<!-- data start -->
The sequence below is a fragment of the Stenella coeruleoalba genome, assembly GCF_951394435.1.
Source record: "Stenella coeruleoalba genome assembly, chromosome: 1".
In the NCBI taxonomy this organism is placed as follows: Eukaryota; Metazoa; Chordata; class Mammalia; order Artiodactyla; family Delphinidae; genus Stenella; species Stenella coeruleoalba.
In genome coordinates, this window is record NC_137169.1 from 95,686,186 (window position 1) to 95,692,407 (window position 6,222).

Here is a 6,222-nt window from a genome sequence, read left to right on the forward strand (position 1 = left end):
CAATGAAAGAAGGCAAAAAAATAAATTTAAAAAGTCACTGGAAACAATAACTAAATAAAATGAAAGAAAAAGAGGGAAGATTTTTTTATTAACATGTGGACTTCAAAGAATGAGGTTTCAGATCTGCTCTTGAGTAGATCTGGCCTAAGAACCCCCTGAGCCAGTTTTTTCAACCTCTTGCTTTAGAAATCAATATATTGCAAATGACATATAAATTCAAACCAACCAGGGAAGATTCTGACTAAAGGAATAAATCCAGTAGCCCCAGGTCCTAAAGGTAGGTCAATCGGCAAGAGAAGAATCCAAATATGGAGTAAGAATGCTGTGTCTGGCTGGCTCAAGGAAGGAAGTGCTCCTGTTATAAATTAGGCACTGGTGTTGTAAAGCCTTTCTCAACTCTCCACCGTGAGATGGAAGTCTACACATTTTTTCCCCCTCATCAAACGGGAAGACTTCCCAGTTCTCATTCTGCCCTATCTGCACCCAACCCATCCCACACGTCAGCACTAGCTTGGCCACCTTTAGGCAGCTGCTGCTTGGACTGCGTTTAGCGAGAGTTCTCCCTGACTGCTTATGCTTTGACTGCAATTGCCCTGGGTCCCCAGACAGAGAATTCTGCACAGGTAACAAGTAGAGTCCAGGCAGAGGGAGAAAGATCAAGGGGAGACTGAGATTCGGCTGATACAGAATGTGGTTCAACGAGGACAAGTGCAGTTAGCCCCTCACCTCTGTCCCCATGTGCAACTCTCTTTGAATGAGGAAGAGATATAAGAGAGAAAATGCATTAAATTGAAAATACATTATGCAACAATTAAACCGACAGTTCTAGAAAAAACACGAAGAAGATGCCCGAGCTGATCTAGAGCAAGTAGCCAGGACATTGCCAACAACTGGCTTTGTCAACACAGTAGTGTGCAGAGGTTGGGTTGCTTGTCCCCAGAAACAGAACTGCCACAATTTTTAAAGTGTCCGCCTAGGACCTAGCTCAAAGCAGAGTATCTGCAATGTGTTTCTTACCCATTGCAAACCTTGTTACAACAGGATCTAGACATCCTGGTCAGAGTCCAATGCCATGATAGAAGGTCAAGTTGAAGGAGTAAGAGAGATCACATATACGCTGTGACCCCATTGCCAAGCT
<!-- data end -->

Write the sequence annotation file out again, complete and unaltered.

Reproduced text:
The sequence below is a fragment of the Stenella coeruleoalba genome, assembly GCF_951394435.1.
Source record: "Stenella coeruleoalba genome assembly, chromosome: 1".
In the NCBI taxonomy this organism is placed as follows: Eukaryota; Metazoa; Chordata; class Mammalia; order Artiodactyla; family Delphinidae; genus Stenella; species Stenella coeruleoalba.
In genome coordinates, this window is record NC_137169.1 from 95,686,186 (window position 1) to 95,692,407 (window position 6,222).

Here is a 6,222-nt window from a genome sequence, read left to right on the forward strand (position 1 = left end):
CAATGAAAGAAGGCAAAAAAATAAATTTAAAAAGTCACTGGAAACAATAACTAAATAAAATGAAAGAAAAAGAGGGAAGATTTTTTTATTAACATGTGGACTTCAAAGAATGAGGTTTCAGATCTGCTCTTGAGTAGATCTGGCCTAAGAACCCCCTGAGCCAGTTTTTTCAACCTCTTGCTTTAGAAATCAATATATTGCAAATGACATATAAATTCAAACCAACCAGGGAAGATTCTGACTAAAGGAATAAATCCAGTAGCCCCAGGTCCTAAAGGTAGGTCAATCGGCAAGAGAAGAATCCAAATATGGAGTAAGAATGCTGTGTCTGGCTGGCTCAAGGAAGGAAGTGCTCCTGTTATAAATTAGGCACTGGTGTTGTAAAGCCTTTCTCAACTCTCCACCGTGAGATGGAAGTCTACACATTTTTTCCCCCTCATCAAACGGGAAGACTTCCCAGTTCTCATTCTGCCCTATCTGCACCCAACCCATCCCACACGTCAGCACTAGCTTGGCCACCTTTAGGCAGCTGCTGCTTGGACTGCGTTTAGCGAGAGTTCTCCCTGACTGCTTATGCTTTGACTGCAATTGCCCTGGGTCCCCAGACAGAGAATTCTGCACAGGTAACAAGTAGAGTCCAGGCAGAGGGAGAAAGATCAAGGGGAGACTGAGATTCGGCTGATACAGAATGTGGTTCAACGAGGACAAGTGCAGTTAGCCCCTCACCTCTGTCCCCATGTGCAACTCTCTTTGAATGAGGAAGAGATATAAGAGAGAAAATGCATTAAATTGAAAATACATTATGCAACAATTAAACCGACAGTTCTAGAAAAAACACGAAGAAGATGCCCGAGCTGATCTAGAGCAAGTAGCCAGGACATTGCCAACAACTGGCTTTGTCAACACAGTAGTGTGCAGAGGTTGGGTTGCTTGTCCCCAGAAACAGAACTGCCACAATTTTTAAAGTGTCCGCCTAGGACCTAGCTCAAAGCAGAGTATCTGCAATGTGTTTCTTACCCATTGCAAACCTTGTTACAACAGGATCTAGACATCCTGGTCAGAGTCCAATGCCATGATAGAAGGTCAAGTTGAAGGAGTAAGAGAGATCACATATACGCTGTGACCCCATTGCCAAGCT